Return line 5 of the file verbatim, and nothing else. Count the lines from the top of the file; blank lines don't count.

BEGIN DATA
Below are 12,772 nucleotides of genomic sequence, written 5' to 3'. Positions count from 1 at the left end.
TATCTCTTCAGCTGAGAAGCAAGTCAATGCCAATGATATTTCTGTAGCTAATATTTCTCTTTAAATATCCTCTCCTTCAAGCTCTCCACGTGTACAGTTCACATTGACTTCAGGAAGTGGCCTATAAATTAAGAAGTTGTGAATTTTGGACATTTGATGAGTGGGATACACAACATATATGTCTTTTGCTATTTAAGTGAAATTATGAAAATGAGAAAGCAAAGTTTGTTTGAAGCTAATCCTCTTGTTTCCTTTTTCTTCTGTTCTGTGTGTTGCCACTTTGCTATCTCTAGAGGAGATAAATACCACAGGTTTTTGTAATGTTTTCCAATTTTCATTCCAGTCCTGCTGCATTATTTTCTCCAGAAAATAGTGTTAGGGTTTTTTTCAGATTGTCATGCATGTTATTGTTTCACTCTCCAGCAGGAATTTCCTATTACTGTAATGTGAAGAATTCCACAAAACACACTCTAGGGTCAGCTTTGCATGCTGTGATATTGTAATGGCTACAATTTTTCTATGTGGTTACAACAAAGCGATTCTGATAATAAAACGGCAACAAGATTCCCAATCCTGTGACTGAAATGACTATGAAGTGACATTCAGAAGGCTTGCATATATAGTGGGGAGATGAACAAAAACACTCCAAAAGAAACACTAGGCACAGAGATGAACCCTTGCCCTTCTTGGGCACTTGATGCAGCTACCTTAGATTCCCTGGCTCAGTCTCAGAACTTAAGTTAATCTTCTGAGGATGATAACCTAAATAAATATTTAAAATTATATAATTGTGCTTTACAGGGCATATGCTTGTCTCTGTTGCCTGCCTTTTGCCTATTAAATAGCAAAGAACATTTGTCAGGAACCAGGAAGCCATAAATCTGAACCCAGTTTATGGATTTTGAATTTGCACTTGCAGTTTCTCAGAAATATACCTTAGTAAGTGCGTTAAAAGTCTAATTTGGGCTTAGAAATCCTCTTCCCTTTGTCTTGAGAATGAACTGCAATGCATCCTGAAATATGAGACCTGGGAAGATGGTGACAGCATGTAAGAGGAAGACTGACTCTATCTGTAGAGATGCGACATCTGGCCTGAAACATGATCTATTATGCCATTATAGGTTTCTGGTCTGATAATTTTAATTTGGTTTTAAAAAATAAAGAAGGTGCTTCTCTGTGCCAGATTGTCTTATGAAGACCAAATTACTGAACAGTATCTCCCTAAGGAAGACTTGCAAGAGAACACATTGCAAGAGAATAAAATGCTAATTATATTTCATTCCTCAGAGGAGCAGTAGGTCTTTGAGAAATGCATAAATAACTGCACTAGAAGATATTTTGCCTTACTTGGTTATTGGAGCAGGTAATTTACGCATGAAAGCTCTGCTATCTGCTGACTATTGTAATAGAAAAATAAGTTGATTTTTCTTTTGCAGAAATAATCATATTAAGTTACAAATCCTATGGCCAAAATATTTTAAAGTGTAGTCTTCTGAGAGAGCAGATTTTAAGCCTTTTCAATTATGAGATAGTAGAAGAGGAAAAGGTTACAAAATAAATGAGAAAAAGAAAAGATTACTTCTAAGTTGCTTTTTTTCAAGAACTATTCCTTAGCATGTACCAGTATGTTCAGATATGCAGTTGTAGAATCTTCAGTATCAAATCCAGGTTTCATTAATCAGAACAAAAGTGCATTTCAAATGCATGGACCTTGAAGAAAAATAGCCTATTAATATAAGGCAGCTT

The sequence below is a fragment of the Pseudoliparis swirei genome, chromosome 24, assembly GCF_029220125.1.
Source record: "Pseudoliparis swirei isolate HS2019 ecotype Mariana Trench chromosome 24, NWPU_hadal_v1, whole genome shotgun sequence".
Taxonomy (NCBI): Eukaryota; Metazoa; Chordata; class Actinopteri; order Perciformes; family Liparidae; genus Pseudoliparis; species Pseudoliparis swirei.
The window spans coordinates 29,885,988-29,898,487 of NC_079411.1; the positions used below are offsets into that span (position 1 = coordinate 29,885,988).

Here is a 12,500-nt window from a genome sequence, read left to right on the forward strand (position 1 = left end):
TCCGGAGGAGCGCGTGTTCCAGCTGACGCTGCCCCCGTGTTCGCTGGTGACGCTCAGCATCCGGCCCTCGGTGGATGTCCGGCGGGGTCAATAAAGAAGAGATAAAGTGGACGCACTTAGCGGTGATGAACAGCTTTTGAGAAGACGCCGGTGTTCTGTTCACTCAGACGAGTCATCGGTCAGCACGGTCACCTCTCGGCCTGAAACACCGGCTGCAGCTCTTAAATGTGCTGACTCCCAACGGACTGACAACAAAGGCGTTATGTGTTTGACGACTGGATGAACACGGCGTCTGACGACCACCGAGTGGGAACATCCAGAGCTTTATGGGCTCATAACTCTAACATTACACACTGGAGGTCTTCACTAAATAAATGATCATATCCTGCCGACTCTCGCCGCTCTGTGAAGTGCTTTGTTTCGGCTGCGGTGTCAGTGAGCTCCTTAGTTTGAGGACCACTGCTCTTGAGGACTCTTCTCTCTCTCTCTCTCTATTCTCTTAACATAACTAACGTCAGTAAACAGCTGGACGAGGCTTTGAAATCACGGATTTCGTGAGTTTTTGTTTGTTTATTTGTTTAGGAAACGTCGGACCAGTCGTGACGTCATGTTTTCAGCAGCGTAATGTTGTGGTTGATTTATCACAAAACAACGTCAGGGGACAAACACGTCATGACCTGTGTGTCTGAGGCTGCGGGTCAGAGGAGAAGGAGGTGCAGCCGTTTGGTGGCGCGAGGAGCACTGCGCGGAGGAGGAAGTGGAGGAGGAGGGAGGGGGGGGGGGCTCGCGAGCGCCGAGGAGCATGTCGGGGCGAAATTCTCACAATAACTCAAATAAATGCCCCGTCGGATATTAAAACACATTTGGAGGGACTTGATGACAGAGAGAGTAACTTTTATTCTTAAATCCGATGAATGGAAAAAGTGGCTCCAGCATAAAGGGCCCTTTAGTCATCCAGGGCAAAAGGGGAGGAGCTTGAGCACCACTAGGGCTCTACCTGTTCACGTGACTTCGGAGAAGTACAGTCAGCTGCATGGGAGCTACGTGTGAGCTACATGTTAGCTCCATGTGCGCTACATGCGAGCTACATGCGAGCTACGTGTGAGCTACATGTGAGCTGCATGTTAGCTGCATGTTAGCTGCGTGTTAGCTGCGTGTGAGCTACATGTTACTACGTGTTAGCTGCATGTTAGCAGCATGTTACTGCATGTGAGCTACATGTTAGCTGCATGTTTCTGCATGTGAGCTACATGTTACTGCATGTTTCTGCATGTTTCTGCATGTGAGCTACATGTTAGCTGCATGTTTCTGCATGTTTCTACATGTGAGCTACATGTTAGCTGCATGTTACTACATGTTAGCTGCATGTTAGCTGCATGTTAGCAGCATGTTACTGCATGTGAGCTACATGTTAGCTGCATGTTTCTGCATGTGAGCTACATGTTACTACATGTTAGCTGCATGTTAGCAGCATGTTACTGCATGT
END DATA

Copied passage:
Taxonomy (NCBI): Eukaryota; Metazoa; Chordata; class Actinopteri; order Perciformes; family Liparidae; genus Pseudoliparis; species Pseudoliparis swirei.